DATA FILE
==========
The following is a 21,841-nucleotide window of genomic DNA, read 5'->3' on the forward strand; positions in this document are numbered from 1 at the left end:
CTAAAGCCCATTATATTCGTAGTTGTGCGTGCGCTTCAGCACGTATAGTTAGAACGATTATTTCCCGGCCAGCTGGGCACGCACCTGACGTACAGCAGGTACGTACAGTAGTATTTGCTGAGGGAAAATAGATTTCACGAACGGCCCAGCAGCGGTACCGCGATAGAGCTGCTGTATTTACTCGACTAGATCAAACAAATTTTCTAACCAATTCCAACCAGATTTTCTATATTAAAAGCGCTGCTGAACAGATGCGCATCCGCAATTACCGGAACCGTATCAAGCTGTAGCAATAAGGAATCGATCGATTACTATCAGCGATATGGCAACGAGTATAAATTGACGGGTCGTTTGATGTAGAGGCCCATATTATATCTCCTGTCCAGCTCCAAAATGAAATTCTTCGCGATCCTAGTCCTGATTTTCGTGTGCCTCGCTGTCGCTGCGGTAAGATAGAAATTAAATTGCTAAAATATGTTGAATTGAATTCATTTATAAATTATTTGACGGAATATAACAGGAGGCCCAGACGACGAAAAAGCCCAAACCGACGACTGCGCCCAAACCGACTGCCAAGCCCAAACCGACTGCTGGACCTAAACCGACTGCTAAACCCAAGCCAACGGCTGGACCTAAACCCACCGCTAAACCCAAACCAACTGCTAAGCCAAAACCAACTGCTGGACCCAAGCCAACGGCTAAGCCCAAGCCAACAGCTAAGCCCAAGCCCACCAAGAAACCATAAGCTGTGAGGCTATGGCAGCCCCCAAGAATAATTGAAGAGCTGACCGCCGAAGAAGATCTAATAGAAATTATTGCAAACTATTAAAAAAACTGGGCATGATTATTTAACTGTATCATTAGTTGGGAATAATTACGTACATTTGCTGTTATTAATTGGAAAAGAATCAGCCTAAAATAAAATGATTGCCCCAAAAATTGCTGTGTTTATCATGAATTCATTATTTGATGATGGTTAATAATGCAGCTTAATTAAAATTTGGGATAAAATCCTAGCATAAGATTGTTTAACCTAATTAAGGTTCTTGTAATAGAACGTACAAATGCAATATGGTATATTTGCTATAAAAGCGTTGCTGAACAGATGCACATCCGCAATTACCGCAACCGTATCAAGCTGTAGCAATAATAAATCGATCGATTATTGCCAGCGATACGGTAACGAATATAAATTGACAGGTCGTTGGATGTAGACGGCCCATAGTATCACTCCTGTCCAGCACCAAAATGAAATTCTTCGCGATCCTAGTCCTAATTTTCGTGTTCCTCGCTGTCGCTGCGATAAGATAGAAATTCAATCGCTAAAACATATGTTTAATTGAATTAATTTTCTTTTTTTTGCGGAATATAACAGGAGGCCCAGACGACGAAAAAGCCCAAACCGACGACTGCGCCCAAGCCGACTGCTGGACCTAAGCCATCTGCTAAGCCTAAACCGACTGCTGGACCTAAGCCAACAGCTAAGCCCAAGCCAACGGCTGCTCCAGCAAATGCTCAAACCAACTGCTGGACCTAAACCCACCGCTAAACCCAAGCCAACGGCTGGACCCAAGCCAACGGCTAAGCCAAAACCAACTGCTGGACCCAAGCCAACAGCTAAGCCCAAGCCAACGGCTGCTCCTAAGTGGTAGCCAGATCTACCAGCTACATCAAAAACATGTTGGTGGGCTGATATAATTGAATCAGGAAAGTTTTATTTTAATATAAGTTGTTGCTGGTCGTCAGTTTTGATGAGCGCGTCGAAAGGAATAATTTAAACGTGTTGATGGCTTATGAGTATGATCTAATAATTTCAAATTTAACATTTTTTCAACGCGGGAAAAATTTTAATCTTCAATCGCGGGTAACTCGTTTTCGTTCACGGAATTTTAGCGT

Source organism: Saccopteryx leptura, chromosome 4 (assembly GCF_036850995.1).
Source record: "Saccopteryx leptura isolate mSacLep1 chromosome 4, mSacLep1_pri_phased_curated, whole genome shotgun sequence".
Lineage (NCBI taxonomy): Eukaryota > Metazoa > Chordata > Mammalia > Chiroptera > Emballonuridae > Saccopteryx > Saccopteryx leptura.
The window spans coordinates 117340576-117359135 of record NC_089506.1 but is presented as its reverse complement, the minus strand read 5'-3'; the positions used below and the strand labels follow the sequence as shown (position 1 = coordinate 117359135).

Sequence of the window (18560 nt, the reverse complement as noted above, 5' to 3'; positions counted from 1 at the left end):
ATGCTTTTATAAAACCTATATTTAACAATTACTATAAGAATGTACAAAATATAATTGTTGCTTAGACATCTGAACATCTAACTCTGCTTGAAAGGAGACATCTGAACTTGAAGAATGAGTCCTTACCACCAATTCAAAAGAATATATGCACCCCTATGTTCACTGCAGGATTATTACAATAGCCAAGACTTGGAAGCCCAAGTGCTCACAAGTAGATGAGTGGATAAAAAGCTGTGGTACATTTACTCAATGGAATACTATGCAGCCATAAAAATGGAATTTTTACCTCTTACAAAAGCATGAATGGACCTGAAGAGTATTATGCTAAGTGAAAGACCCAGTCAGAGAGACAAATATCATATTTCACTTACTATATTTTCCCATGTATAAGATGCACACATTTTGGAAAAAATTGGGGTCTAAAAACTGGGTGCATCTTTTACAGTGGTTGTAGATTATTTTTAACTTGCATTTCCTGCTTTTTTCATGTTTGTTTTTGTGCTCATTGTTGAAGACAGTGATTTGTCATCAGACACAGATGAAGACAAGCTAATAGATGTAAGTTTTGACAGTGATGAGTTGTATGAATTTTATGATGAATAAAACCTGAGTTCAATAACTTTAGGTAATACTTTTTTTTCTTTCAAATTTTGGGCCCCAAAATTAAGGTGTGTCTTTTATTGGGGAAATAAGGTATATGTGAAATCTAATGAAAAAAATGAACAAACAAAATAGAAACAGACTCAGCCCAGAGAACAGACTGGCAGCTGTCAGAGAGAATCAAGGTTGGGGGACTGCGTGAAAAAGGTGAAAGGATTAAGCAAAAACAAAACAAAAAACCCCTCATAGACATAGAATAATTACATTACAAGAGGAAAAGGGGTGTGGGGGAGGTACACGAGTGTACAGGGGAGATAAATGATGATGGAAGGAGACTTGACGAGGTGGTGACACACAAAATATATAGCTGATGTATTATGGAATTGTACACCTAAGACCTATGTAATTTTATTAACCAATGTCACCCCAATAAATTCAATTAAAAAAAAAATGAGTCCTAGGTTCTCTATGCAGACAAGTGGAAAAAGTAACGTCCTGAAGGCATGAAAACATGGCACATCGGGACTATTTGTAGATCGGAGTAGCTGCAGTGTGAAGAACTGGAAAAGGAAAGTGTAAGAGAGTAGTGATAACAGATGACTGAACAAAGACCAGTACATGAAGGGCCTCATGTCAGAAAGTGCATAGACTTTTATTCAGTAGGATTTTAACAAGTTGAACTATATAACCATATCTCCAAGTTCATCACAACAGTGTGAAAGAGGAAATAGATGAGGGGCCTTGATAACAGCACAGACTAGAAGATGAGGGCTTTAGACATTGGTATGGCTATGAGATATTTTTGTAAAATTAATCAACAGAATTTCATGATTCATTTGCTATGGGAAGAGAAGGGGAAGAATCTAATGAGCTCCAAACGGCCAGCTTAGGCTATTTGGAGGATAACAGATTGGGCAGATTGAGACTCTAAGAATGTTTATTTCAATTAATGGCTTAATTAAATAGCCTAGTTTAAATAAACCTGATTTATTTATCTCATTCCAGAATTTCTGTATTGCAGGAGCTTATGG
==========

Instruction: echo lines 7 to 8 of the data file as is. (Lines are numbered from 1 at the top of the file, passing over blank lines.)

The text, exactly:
Sequence of the window (18560 nt, the reverse complement as noted above, 5' to 3'; positions counted from 1 at the left end):
ATGCTTTTATAAAACCTATATTTAACAATTACTATAAGAATGTACAAAATATAATTGTTGCTTAGACATCTGAACATCTAACTCTGCTTGAAAGGAGACATCTGAACTTGAAGAATGAGTCCTTACCACCAATTCAAAAGAATATATGCACCCCTATGTTCACTGCAGGATTATTACAATAGCCAAGACTTGGAAGCCCAAGTGCTCACAAGTAGATGAGTGGATAAAAAGCTGTGGTACATTTACTCAATGGAATACTATGCAGCCATAAAAATGGAATTTTTACCTCTTACAAAAGCATGAATGGACCTGAAGAGTATTATGCTAAGTGAAAGACCCAGTCAGAGAGACAAATATCATATTTCACTTACTATATTTTCCCATGTATAAGATGCACACATTTTGGAAAAAATTGGGGTCTAAAAACTGGGTGCATCTTTTACAGTGGTTGTAGATTATTTTTAACTTGCATTTCCTGCTTTTTTCATGTTTGTTTTTGTGCTCATTGTTGAAGACAGTGATTTGTCATCAGACACAGATGAAGACAAGCTAATAGATGTAAGTTTTGACAGTGATGAGTTGTATGAATTTTATGATGAATAAAACCTGAGTTCAATAACTTTAGGTAATACTTTTTTTTCTTTCAAATTTTGGGCCCCAAAATTAAGGTGTGTCTTTTATTGGGGAAATAAGGTATATGTGAAATCTAATGAAAAAAATGAACAAACAAAATAGAAACAGACTCAGCCCAGAGAACAGACTGGCAGCTGTCAGAGAGAATCAAGGTTGGGGGACTGCGTGAAAAAGGTGAAAGGATTAAGCAAAAACAAAACAAAAAACCCCTCATAGACATAGAATAATTACATTACAAGAGGAAAAGGGGTGTGGGGGAGGTACACGAGTGTACAGGGGAGATAAATGATGATGGAAGGAGACTTGACGAGGTGGTGACACACAAAATATATAGCTGATGTATTATGGAATTGTACACCTAAGACCTATGTAATTTTATTAACCAATGTCACCCCAATAAATTCAATTAAAAAAAAAATGAGTCCTAGGTTCTCTATGCAGACAAGTGGAAAAAGTAACGTCCTGAAGGCATGAAAACATGGCACATCGGGACTATTTGTAGATCGGAGTAGCTGCAGTGTGAAGAACTGGAAAAGGAAAGTGTAAGAGAGTAGTGATAACAGATGACTGAACAAAGACCAGTACATGAAGGGCCTCATGTCAGAAAGTGCATAGACTTTTATTCAGTAGGATTTTAACAAGTTGAACTATATAACCATATCTCCAAGTTCATCACAACAGTGTGAAAGAGGAAATAGATGAGGGGCCTTGATAACAGCACAGACTAGAAGATGAGGGCTTTAGACATTGGTATGGCTATGAGATATTTTTGTAAAATTAATCAACAGAATTTCATGATTCATTTGCTATGGGAAGAGAAGGGGAAGAATCTAATGAGCTCCAAACGGCCAGCTTAGGCTATTTGGAGGATAACAGATTGGGCAGATTGAGACTCTAAGAATGTTTATTTCAATTAATGGCTTAATTAAATAGCCTAGTTTAAATAAACCTGATTTATTTATCTCATTCCAGAATTTCTGTATTGCAGGAGCTTATGG